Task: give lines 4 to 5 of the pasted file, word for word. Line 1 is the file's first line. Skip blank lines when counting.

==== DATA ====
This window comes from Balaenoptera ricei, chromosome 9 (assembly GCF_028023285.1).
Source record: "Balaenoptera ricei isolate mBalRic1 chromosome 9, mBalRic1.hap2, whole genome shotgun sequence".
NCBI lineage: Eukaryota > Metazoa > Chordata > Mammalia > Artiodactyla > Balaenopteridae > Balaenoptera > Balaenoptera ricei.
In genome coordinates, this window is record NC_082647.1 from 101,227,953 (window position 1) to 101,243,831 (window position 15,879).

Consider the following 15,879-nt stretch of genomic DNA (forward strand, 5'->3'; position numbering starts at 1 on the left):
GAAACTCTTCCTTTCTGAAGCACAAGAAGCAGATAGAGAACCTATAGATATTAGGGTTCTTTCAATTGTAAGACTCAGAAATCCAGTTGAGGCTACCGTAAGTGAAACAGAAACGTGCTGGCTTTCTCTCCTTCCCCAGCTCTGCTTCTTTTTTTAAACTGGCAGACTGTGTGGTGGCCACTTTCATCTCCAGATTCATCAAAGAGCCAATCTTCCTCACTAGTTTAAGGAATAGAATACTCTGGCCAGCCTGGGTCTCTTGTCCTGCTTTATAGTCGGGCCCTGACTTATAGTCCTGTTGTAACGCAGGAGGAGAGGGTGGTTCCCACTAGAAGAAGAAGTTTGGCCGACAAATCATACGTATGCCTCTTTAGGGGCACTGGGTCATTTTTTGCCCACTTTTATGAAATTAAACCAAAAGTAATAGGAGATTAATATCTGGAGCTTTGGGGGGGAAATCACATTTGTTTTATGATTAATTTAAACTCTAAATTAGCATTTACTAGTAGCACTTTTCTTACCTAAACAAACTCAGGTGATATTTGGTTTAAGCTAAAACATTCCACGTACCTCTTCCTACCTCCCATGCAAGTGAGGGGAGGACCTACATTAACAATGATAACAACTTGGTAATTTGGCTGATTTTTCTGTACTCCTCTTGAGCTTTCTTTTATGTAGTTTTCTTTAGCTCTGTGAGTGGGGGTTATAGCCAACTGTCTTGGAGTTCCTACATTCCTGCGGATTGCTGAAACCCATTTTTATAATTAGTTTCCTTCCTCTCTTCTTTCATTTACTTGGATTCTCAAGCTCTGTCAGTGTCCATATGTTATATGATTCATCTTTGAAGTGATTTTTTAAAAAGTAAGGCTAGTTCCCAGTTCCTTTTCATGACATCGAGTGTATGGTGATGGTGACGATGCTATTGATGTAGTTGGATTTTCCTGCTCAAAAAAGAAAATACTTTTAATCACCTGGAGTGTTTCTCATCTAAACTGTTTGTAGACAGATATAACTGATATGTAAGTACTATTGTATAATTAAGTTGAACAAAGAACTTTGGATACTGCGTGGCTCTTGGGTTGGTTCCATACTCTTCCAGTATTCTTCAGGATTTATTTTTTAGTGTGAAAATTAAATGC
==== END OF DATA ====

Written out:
In genome coordinates, this window is record NC_082647.1 from 101,227,953 (window position 1) to 101,243,831 (window position 15,879).

Consider the following 15,879-nt stretch of genomic DNA (forward strand, 5'->3'; position numbering starts at 1 on the left):